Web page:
I am gobsmacked. In my wildest dreams, I never imagined I would be asked to do anything remotely like this.

In his office he explains that the lawsuit was filed by a prisoner who had been kept in solitary confinement for three years, and was only let out once every two weeks to go across the hall to shower, and sometimes to go to the infirmary.

Before he was a prisoner, he was a 20-year-old gang banger, hanging around with his boys on the south side of Chicago. Out of the blue, a rival jumped him and took away his gun. He was already a low man on the totem pole, since he’s young, skinny, and short. He knew he was done for; now that someone bested him, he’d be taking shit from everyone, unless he could get the gun back. So, he went home and got his other gun to challenge the guy who took the first one. When he came back, a fight broke out and a struggle ensued. The kid ended up shooting the rival, and then got arrested for murder. 

I’m told that  he’s in solitary because he kept lighting trash cans on fire to protest how he was being treated. While in solitary, he managed to educate himself enough to file a lawsuit against the prison for how he’d been treated. 

As screwed up as all this is, I can’t help and have some sympathy and respect for the guy. He bucked the system knowing that for the rest of his twenty-year sentence he was going to become a target because of it.

When the lawyer first pitched this to me, I wasn’t sure if I was going to do it. It was a big commitment. The money was not an incentive;it’s not going to come close to covering expenses. Plus, the process was going to take up a bunch of time, which I really didn’t have. But after hearing the story, I’m cautiously on board. If I can help keep some other poor bastard from getting treated this badly, it’s worth it. Based on what I see, his punishment for the fires he set seems completely out of proportion to the offense he committed. I can’t see how three years of deprivation is fair or just, and apparently the current judge sees it that way too.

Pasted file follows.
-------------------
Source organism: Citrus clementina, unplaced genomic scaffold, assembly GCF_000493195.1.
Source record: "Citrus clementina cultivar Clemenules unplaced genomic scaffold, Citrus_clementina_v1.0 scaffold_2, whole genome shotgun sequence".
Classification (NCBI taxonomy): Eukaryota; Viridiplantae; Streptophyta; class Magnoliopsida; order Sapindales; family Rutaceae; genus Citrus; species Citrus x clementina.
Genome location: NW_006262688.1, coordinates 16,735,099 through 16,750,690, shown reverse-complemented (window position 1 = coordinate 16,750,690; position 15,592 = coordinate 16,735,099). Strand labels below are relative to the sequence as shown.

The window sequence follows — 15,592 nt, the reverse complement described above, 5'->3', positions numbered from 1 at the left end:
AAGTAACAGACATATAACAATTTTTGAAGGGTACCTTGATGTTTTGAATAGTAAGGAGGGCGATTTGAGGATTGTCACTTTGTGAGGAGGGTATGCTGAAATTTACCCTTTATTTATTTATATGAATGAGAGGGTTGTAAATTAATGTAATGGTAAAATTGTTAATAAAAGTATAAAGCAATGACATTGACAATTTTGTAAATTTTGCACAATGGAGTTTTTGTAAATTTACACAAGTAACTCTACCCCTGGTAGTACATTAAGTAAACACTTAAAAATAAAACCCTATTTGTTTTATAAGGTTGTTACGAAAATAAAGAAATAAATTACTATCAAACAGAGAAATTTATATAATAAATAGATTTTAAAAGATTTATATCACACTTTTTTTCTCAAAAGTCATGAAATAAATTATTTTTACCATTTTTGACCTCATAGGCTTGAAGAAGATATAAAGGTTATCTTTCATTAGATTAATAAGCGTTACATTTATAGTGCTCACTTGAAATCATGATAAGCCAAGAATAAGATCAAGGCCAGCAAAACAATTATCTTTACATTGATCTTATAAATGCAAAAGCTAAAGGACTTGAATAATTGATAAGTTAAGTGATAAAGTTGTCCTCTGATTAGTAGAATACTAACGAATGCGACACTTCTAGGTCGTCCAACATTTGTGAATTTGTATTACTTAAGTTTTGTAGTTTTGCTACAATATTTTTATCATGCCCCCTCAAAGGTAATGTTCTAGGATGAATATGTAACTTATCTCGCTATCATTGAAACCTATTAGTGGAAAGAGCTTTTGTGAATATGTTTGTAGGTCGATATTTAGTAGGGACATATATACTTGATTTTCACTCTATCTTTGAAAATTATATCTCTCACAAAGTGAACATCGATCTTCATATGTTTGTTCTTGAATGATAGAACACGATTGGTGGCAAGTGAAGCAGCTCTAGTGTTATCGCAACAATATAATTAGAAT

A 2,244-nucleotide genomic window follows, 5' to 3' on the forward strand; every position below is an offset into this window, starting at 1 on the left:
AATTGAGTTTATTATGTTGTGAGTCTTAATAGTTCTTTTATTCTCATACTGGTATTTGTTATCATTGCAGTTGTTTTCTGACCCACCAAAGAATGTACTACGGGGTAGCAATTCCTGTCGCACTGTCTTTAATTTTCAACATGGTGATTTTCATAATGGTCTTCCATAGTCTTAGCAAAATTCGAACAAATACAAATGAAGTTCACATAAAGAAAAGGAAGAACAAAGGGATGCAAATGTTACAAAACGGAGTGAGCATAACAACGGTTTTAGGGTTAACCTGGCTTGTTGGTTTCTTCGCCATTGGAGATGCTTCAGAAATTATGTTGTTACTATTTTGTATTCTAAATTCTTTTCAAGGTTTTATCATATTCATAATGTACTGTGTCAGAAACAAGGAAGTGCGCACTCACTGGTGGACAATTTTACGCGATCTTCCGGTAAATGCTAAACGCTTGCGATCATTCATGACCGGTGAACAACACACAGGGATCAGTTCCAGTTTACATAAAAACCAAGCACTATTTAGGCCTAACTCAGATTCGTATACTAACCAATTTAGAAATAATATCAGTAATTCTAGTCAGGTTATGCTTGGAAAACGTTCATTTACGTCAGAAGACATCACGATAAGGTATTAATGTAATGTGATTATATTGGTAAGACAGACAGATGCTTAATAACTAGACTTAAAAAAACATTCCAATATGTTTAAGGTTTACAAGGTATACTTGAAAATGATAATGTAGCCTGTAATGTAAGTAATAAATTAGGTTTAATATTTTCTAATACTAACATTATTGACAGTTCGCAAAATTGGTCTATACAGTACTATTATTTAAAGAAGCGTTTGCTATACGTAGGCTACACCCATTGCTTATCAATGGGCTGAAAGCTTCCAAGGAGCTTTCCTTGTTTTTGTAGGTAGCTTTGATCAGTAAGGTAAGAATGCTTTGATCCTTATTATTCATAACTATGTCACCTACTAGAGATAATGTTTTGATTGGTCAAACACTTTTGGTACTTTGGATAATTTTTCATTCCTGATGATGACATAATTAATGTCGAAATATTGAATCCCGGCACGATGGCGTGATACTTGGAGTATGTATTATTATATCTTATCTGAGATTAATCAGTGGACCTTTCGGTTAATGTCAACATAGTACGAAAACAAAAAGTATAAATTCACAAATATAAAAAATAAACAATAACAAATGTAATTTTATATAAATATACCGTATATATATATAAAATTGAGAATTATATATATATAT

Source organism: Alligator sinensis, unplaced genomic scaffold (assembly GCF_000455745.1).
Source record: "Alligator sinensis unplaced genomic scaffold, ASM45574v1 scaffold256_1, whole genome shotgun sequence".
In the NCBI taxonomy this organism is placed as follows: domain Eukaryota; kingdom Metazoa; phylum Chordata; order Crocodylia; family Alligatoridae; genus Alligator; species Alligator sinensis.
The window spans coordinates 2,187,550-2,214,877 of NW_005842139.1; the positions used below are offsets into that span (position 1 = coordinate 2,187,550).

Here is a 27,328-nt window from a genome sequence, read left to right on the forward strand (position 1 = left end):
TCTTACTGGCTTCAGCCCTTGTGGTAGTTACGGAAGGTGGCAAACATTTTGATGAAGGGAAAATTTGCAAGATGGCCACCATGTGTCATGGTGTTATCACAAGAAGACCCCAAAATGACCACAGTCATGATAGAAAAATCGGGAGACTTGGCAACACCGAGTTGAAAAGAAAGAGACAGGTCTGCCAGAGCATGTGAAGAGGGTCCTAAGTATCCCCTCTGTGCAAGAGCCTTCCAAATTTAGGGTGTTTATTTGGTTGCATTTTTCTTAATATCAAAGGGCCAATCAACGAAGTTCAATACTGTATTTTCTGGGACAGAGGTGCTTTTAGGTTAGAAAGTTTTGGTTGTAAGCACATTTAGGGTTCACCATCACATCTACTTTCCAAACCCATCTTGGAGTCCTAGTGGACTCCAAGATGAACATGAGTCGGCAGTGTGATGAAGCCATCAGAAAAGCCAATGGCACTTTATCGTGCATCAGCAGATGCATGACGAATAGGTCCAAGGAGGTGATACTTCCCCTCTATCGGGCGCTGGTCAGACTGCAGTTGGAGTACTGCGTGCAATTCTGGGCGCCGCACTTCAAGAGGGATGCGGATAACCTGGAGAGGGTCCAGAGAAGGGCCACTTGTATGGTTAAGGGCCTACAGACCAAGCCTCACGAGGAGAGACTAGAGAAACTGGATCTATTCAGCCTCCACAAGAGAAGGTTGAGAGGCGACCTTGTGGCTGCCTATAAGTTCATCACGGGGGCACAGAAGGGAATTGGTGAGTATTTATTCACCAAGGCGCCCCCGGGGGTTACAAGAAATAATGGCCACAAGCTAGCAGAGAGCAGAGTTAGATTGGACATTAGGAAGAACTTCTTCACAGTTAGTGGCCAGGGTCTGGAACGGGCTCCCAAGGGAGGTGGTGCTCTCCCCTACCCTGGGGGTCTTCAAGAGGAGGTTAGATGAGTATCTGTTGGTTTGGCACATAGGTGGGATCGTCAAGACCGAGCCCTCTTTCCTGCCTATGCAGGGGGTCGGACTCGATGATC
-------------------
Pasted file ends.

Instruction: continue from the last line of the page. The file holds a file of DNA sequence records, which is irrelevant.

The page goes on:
At the lawyers office I get the rundown on what will be expected of me. I’ll need to appear at a deposition (my heart sinks at the thought of being grilled) and I’ll need to be available for a couple of days in court. He hands me a two-inch tall stack of documentation to study, and says: “you’ll want to get familiar with this since you’ll need it for the deposition.” 

I head out in a daze to get a decent suit.


I’m preparing as best I can for the interview. I’ve read everything a couple of times. The documentation has a basic review of physical, emotional, and mental effects of isolation deprivation, and the effects of extended exposure to it. None of this is new information to me. All of it is well known, and very common for a variety of different reasons. But I guess being familiar with this is the point. There was a lot of other legal-looking stuff I obsessed over, since I had no reference for what would actually be important for the deposition and trial.

It’s midnight, I can’t sleep, my stomach hurts and I’m feeling really anxious about tomorrow. I don’t know if I will ever get to sleep. Maybe I should get up and study some more. Never having done this before, I’m not really sure what will be useful tomorrow. This stuff is so dry, maybe it will put me to sleep. It didn’t help that the lawyer told me that the judge had summarily rejected the dog trainer, so it was all on me now. No pressure….